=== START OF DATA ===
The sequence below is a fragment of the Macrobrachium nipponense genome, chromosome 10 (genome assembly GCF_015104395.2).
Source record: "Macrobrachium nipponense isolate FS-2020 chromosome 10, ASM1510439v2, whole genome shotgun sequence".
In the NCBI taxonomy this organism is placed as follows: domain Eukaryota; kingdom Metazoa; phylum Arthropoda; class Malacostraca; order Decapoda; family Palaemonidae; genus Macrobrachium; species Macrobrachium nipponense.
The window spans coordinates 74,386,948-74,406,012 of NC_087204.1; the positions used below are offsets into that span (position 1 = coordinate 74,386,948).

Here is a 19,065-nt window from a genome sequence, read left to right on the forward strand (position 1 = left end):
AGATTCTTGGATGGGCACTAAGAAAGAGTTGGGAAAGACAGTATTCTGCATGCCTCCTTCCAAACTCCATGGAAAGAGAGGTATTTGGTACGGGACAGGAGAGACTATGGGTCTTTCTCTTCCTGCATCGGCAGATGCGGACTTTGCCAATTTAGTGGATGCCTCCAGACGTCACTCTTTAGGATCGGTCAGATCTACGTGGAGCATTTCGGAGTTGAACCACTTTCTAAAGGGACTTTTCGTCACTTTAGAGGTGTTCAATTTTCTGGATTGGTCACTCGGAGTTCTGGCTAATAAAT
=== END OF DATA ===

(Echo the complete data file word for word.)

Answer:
The sequence below is a fragment of the Macrobrachium nipponense genome, chromosome 10 (genome assembly GCF_015104395.2).
Source record: "Macrobrachium nipponense isolate FS-2020 chromosome 10, ASM1510439v2, whole genome shotgun sequence".
In the NCBI taxonomy this organism is placed as follows: domain Eukaryota; kingdom Metazoa; phylum Arthropoda; class Malacostraca; order Decapoda; family Palaemonidae; genus Macrobrachium; species Macrobrachium nipponense.
The window spans coordinates 74,386,948-74,406,012 of NC_087204.1; the positions used below are offsets into that span (position 1 = coordinate 74,386,948).

Here is a 19,065-nt window from a genome sequence, read left to right on the forward strand (position 1 = left end):
AGATTCTTGGATGGGCACTAAGAAAGAGTTGGGAAAGACAGTATTCTGCATGCCTCCTTCCAAACTCCATGGAAAGAGAGGTATTTGGTACGGGACAGGAGAGACTATGGGTCTTTCTCTTCCTGCATCGGCAGATGCGGACTTTGCCAATTTAGTGGATGCCTCCAGACGTCACTCTTTAGGATCGGTCAGATCTACGTGGAGCATTTCGGAGTTGAACCACTTTCTAAAGGGACTTTTCGTCACTTTAGAGGTGTTCAATTTTCTGGATTGGTCACTCGGAGTTCTGGCTAATAAAT